Round Table India
You Are Reading
Why all social movements today need Ambedkar, not Gandhi or Arundhati Roy

Why all social movements today need Ambedkar, not Gandhi or Arundhati Roy

default image


 Dalit Camera: Through Un-Touchable Eyes

Veteran political activist U. Sambashiva Rao was one of the key speakers at the ‘Democratic Debate on Appropriation of Ambedkar’s Writings’ held on April 10, 2014, in Hyderabad. He is the Chairman of the BC Mahajana Sangham and has played an active part in many people’s movements – starting with ultra left Marxist-Leninist struggles to identity based agitations inspired by Ambedkar-Phule thought – in Andhra Pradesh over the last forty years. The following text features the second part of his intervention1 at the debate. Please read the first part here.


I’d like to talk about a related issue here. Those who work according to the Marxist ideology.. I too worked as a Marxist activist, I worked in Adivasi areas for five years, in agency areas2. There, we worked on a struggle with the objective of distributing land belonging to the landlords among the poor farmers, thinking from a class perspective. Finally, when the Polavaram project was being built, it turned out that half the lands that we had distributed were in the hands of non-Adivasis while the other half were with the Adivasis.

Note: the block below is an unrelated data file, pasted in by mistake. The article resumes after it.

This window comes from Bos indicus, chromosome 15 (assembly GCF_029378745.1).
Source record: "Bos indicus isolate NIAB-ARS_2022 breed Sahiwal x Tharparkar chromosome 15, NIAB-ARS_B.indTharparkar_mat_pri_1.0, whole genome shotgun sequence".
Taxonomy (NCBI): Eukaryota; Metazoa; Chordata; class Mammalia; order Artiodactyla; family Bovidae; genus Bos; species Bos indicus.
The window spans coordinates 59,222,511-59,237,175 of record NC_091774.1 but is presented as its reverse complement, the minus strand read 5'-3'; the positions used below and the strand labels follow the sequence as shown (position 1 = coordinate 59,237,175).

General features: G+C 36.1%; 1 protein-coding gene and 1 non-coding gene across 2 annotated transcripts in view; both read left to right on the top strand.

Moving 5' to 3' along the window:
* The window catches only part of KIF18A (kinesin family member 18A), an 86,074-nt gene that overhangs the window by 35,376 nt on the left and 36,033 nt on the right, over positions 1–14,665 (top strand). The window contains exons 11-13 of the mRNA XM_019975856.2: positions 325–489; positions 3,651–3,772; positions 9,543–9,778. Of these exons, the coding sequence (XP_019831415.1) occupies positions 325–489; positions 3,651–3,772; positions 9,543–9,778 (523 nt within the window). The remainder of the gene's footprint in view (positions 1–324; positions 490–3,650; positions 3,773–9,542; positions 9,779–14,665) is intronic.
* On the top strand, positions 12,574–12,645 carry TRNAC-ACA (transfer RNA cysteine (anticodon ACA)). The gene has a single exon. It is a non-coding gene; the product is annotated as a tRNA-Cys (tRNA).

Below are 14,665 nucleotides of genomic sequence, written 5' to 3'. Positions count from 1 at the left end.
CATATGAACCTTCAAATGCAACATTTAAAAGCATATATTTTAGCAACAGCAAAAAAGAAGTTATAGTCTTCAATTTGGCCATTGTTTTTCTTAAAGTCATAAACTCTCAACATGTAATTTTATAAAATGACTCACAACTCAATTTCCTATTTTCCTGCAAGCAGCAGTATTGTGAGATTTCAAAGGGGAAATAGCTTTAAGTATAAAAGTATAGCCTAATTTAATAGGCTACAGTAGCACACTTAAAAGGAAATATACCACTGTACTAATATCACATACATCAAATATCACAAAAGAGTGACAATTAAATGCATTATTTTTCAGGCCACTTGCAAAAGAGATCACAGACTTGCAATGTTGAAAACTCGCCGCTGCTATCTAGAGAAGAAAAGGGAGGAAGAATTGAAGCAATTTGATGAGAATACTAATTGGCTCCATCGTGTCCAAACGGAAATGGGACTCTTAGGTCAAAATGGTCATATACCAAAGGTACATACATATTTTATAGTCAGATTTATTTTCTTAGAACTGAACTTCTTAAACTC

How did this happen? When we had distributed them, we had found nothing wrong with our objective, because we had fought against the feudal landlords to protect the interests of the prosperous farmer, the medium farmer, the poor farmer and the landless labourers.